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How to survive a Siberian winter with no home

Like many of Siberia's homeless, Alexei Vergunov (pictured below) survives freezing night-time temperatures of -30 degrees Celsius by sleeping under an industrial heating pipe for warmth.

Alexei Vergunov smokes a cigarette made from a torn piece of paper on December 26, 2020.

It's a perilous existence. Too far from the pipe and he could die of exposure to the cold. Too close and he could get severe burns without him noticing at first through the haze of hard alcohol that many drink to keep warm and dull reality.

A heated pipe runs through a forest in Omsk, Russia, photographed on December 13, 2019.

The 46-year-old has lived like this for more than 11 years.
"You sleep at night with your eyes closed but your ears open," he says.

Alexei Vergunov, Andrey, and Galiya have an alcoholic drink in Vergunov's shelter in Omsk on February 16, 2020.

He used to yearn for a chance to rebuild his life, but since his partner, Alyonka, died two years ago of liver cancer, he has lost the will. They had lived together near the train station.

"I get through the day and that's it," he says. "If I found a woman like her, I could stop and try to return to society, but I can't find anyone like her."

Alexei Vergunov and Andrey, nicknamed Prizrachnyy Gonshchik ("Ghost Rider"), organize aluminum cans that they brought to a recycling center in exchange for payment on February 16, 2020.

Vergunov, who likes to call himself Lyokha the Beard, is one of 3,500 homeless people officially living rough in the city of Omsk, though the real figure is likely higher. He's one of the few who stop to chat and laugh with the city's home-dwellers.

"It's you that's going to freeze in your apartment with three blankets, not me between the pipes," he likes to joke.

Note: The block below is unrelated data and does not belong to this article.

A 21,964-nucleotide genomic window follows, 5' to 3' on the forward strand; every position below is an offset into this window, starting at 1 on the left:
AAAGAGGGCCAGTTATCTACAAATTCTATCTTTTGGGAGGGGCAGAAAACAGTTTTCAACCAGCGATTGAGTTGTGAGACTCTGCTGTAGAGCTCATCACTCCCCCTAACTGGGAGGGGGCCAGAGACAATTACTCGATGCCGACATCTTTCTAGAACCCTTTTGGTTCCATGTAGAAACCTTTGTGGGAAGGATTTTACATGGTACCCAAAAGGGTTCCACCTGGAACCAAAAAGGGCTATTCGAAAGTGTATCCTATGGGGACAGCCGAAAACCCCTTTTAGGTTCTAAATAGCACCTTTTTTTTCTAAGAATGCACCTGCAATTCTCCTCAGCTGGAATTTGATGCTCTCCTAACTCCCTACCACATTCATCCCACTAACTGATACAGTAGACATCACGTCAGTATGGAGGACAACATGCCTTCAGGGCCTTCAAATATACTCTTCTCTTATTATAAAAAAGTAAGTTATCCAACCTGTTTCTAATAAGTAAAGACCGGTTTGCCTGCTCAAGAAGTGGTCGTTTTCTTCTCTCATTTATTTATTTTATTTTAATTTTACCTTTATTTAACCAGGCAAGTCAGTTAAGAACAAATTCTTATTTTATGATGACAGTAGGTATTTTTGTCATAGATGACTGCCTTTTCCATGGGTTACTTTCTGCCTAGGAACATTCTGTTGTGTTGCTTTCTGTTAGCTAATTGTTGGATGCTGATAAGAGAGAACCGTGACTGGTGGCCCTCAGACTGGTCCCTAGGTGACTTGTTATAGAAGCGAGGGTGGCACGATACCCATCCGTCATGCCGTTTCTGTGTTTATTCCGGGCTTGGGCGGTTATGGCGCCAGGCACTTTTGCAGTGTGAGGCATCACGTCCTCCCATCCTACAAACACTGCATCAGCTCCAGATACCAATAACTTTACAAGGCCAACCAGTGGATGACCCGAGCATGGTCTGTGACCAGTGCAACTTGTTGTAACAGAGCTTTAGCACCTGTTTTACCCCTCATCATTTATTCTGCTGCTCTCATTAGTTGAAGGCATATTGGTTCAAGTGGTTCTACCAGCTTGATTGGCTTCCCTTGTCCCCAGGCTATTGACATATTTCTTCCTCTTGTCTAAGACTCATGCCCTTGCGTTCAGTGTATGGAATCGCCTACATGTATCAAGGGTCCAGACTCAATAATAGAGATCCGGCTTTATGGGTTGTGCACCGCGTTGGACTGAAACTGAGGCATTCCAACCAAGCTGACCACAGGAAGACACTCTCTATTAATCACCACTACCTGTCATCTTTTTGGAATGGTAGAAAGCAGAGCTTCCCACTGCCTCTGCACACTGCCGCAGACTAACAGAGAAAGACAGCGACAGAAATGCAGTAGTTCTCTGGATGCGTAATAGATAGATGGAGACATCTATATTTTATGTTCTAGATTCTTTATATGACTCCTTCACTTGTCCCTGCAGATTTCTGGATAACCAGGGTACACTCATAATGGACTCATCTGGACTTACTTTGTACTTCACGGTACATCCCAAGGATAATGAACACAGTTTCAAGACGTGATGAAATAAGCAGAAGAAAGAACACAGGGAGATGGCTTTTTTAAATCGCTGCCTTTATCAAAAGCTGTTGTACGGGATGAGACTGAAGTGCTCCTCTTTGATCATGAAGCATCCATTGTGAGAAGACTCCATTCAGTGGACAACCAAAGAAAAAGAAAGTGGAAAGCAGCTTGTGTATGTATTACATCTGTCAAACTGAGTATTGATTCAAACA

A recycling-center employee looks out the window in Omsk on February 14, 2020.

His favourite time is night. Though at its coldest, the city and rubbish dump are quiet and he is free to roam in search of glass bottles and other recyclable items he can exchange for a small sum.

Omsk, which lies three time zones east of Moscow, has a night shelter for the homeless. But it's in a distant part of town and Vergunov doesn't sleep there as the local homeless won't let him earn his keep at the nearby rubbish dump on what they see as their patch.

Alexei Vergunov (center) has a meal with others during a charity event organized by Caritas in Omsk on December 26, 2019. Vergunov said he has learned to be on the lookout for ill-wishers. He once saved the life of his friend Alexander after a group of teenagers set him on fire.

A charity, Caritas, hands out food and clothes to help the city's homeless, although Vergunov has also learned to be on the lookout for ill-wishers. He once saved the life of his friend, Alexander, after a group of teenagers set him on fire.

A dog walks in the snow next to a power plant in Omsk, Russia, on January 16, 2020.

Sometimes misfortune and pain can nudge Omsk's homeless towards trying to change their lives.

Lyusya Stepanova, 44, sits in a rehabilitation facility in the village of Rozovka, Russia,on February 17, 2020.

Sasha, 49, nicknamed "Poltorashka" (a 1.5-liter beverage bottle) and Lyusya Stepanova, 44, both of whom are homeless, sit on a warm pipe with their dog, Bim, as they share a meal in Omsk on December 3, 2019.

Lyusya Stepanova, 44, is considering trying to return to society after more than 27 years on the streets. She was hospitalised last month for three weeks with serious burns across her body after she fell asleep too close to the pipes where she was sheltering.


She is now in a rehabilitation centre 30 kilometres out of town in the village of Rozovka.

Yevgeny Korobov, 43, nicknamed Korobok ("Box"), who is homeless, sits in a makeshift shelter inside an underground pipe chamber in Omsk on January 23, 2020.

"I plan to go home, to mother," she said, though she recognises she cannot turn back the clock on 27 years on the street. "My childhood dreams were noble, but it's too late now, that boat has already sailed."

Sasha eats breakfast on a warm pipe on a cold morning in Omsk on January 29, 2020.